I agree with GdD that sliding well can be accomplished with even a very thin crust loaded with toppings, as long as you have something it can slide on. Semolina does seem ideally suited to this.
Stretching very thin can, however, make the dough more likely to stick just because as you stretch, you often expose more of the interior moisture of the dough to the bottom surface, meaning it's more likely to get sticky. (This is particularly true of high hydration dough, but it's a factor even in drier doughs.) Also, when sliding off a very thin dough with lots of toppings, you risk tearing and/or bunching up the dough if you don't unload at an even pace.
To counteract the problems of sticky dough, I'd advocate shaking the peel periodically while adding toppings. If you keep the dough moving, you'll need a smaller amount of semolina/cornmeal/flour since any place where this barrier of dry stuff is thin will get moved around by the shaking. When I deal with wet doughs, I'll shake the peel at least once after every topping addition and often more frequently. (The only downside to this is that your dough will "spring back" a bit when you shake, so you'll need to stretch a bit more than you expect at first.) If you see an area of the dough that isn't moving, it also allows you to correct it early, before it "gets more stuck" and probably while you have fewer toppings and weight, making it easier to get under the dough and free it.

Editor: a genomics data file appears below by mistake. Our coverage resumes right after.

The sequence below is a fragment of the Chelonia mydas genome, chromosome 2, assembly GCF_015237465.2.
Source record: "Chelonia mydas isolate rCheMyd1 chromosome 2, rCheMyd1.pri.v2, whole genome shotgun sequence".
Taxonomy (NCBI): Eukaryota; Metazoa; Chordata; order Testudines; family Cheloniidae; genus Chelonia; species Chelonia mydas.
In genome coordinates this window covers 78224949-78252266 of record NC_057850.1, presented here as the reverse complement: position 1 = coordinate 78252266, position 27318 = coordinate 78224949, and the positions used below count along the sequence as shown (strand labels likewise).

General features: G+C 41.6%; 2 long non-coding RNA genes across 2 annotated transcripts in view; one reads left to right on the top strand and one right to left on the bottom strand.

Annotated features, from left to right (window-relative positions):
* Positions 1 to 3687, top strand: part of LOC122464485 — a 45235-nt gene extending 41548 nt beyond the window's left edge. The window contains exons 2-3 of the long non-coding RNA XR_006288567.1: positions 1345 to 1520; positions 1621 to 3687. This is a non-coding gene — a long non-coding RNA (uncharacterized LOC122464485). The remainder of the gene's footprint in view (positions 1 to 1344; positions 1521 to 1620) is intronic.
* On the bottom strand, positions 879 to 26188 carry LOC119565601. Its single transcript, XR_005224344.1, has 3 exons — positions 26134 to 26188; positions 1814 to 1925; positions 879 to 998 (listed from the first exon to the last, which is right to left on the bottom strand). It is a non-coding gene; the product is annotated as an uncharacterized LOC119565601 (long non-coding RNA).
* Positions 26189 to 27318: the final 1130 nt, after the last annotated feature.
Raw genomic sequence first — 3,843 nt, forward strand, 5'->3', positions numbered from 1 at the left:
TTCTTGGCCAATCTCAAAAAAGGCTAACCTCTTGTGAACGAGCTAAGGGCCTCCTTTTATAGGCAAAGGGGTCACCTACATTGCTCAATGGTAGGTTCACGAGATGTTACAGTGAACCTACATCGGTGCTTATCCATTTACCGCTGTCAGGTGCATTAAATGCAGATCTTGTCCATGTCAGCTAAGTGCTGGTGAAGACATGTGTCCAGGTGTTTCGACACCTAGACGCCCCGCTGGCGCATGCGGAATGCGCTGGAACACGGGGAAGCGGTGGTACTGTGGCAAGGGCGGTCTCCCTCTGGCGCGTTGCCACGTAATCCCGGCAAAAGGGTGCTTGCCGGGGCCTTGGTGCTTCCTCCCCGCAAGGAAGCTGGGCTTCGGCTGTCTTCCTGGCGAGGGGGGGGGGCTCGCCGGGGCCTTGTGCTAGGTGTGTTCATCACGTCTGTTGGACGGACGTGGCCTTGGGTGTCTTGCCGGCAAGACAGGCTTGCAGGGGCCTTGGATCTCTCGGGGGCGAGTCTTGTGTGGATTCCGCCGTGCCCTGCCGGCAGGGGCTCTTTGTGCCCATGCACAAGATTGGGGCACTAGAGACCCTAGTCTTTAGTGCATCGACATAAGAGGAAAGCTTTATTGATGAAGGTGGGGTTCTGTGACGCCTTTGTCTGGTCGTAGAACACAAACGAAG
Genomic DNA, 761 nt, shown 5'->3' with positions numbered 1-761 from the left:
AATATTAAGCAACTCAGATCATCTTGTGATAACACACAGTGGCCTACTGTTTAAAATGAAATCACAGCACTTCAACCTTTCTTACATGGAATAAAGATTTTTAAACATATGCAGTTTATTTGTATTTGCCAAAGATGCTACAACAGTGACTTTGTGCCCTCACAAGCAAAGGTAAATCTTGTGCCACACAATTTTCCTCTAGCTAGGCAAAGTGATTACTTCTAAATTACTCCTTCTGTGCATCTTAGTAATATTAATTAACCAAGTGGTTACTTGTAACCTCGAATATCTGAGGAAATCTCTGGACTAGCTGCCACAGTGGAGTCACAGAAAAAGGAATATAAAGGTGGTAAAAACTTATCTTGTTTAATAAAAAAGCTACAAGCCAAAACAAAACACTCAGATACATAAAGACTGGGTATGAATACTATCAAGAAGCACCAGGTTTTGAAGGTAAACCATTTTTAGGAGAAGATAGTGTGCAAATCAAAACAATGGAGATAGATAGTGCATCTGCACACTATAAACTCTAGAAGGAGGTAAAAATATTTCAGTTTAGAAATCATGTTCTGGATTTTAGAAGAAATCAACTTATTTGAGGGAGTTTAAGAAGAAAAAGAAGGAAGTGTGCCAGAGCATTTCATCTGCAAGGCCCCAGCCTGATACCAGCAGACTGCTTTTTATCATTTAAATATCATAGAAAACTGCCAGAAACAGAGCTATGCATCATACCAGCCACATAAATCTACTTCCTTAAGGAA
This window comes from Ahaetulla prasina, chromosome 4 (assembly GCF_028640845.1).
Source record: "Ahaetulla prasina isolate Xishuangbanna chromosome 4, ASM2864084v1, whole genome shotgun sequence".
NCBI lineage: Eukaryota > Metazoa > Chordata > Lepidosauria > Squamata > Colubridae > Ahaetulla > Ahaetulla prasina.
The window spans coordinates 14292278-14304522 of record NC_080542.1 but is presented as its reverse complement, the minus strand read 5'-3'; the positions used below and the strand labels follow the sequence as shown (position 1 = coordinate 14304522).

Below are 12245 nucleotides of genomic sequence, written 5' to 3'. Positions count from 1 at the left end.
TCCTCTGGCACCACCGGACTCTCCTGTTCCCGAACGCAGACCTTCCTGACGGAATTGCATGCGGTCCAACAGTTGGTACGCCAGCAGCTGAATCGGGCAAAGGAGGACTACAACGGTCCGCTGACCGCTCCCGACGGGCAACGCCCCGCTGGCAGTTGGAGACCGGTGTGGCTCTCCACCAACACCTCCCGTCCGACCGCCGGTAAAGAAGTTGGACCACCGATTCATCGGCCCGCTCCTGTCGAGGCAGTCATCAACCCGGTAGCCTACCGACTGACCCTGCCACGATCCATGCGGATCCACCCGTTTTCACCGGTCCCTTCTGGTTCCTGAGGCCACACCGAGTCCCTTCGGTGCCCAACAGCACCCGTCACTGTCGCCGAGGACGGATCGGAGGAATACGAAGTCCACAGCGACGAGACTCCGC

In any case, regarding Neapolitan style pizza, the center of the dough is often stretched so thin that it is quite translucent. As long as you have adequate semolina/cornmeal/flour to "lubricate" the peel, there's no reason to stop stretching unless you prefer a thicker crust or are afraid of tearing.